will convey products to the retort. When four baskets are filled, a
shuttle transports them to the retorts for processing. The retort door
is closed and the operator must enter information derived from the test
into the control system in order to set the parameters of the process
and to start the system. Temperature and pressure are critical process
parameters that must be measured and logged. “We’re tracking the
products and the process so that we know how many products were
processed, the number of each basket, where it has been, how long it has
sat, all in a database program [All Trax] that we have developed,” says
Watkins.

Tracking is accomplished using a variety of sensors and the bar code
reading vision systems. “At that point, we have basically assured that
the product has undergone the proper processes, moved around the system
properly and that no unprocessed food has made it to the end of the
line,” Watkins says. “In the event of a deviation, the product is moved
to a separate queue.”

ADVERTISEMENT

When the processing system is finished, the shuttle unloads the product
to a conveyor unload line and returns for another load of product to be
processed. Product now heads to the labeler and case packer. “We update
all the logs by capturing data and tracking through the system. Once
it’s sent to the labeler, we no longer track it. We just send
information to the plant database for reporting purposes,” continues
Watkins.

Aside from tracking products, the customer had another request for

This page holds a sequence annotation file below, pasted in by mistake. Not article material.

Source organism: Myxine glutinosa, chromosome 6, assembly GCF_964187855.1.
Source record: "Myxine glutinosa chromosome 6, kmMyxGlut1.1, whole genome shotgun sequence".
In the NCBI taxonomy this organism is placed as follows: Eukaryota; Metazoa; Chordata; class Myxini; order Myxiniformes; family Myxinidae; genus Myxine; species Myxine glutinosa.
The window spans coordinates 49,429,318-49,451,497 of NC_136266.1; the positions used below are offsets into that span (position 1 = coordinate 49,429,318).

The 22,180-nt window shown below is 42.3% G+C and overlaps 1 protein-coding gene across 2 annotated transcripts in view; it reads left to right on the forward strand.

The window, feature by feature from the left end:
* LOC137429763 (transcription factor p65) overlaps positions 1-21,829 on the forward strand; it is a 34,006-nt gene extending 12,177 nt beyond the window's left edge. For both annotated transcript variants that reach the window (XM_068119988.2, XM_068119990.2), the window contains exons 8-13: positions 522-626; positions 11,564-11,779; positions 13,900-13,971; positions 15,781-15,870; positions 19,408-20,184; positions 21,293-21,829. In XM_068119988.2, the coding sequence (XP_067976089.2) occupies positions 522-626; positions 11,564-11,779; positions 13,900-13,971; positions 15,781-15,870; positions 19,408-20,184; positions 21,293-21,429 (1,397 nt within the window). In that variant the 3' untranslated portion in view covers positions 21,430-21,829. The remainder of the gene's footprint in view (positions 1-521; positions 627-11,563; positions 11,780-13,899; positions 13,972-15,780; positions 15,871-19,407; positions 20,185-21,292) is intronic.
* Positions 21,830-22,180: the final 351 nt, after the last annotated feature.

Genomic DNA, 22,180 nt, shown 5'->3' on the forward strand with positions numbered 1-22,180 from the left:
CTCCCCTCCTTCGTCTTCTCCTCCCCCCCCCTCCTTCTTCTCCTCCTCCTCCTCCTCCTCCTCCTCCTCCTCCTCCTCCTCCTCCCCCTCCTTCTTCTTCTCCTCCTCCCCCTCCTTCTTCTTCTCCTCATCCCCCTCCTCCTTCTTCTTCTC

Allpax on this line. It wanted Allpax to make its lines more efficient.
They needed to make the system speed fluctuate based on the output from
the filler machines and backup at the case packer. So Allpax set up its
control system to synchronize its loading and unloading system with the
speed of the packaging line machines. Watkins relates, “A number of
networks were involved between the packaging machine supplier and us. We
use ControlNet (a networking standard promulgated by ODVA) because you
can schedule data packets and know exactly the data transfer rate. It’s a
deterministic network on data rate, so we can match efficiencies and
machine speeds. The only thing that doesn’t change speed is the retort
process itself because of food safety.”

The customer was able to satisfy quality and regulatory concerns as well
as improve its overall equipment efficiency through intelligent linking
of processing and packaging.

0

Add new comment

Newsletters

Don't miss intelligence crucial to your job and business!
Click on any newsletter to view a sample. Enter your email address below to sign up!
Each newsletter ranges in frequency from once per month to a few times per month at most.
The best of the essentials!
Secrets to Automation Project Success

Sign up to receive timely updates from our editors and download this FREE Automation Project Survival Guide. It’s packed with field-tested best practices from industry experts that can help make your next automation project a success.

x